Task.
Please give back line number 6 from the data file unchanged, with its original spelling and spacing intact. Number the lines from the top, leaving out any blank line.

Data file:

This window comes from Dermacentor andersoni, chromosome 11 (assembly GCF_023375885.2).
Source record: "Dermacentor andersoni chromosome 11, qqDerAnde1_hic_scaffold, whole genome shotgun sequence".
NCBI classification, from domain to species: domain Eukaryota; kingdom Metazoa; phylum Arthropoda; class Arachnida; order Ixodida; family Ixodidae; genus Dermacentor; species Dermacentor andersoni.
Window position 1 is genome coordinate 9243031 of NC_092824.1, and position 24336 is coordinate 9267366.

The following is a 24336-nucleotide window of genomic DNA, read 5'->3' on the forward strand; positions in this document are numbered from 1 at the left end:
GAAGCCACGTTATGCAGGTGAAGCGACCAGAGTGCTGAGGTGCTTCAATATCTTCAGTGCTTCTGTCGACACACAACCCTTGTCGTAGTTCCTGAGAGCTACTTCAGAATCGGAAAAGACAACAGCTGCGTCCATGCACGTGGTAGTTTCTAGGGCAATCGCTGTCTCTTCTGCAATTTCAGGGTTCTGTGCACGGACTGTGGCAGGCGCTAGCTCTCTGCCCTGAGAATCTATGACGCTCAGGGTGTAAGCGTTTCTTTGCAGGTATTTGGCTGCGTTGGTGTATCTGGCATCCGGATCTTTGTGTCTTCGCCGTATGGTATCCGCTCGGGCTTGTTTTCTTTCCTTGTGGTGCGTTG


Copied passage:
GAAGCCACGTTATGCAGGTGAAGCGACCAGAGTGCTGAGGTGCTTCAATATCTTCAGTGCTTCTGTCGACACACAACCCTTGTCGTAGTTCCTGAGAGCTACTTCAGAATCGGAAAAGACAACAGCTGCGTCCATGCACGTGGTAGTTTCTAGGGCAATCGCTGTCTCTTCTGCAATTTCAGGGTTCTGTGCACGGACTGTGGCAGGCGCTAGCTCTCTGCCCTGAGAATCTATGACGCTCAGGGTGTAAGCGTTTCTTTGCAGGTATTTGGCTGCGTTGGTGTATCTGGCATCCGGATCTTTGTGTCTTCGCCGTATGGTATCCGCTCGGGCTTGTTTTCTTTCCTTGTGGTGCGTTG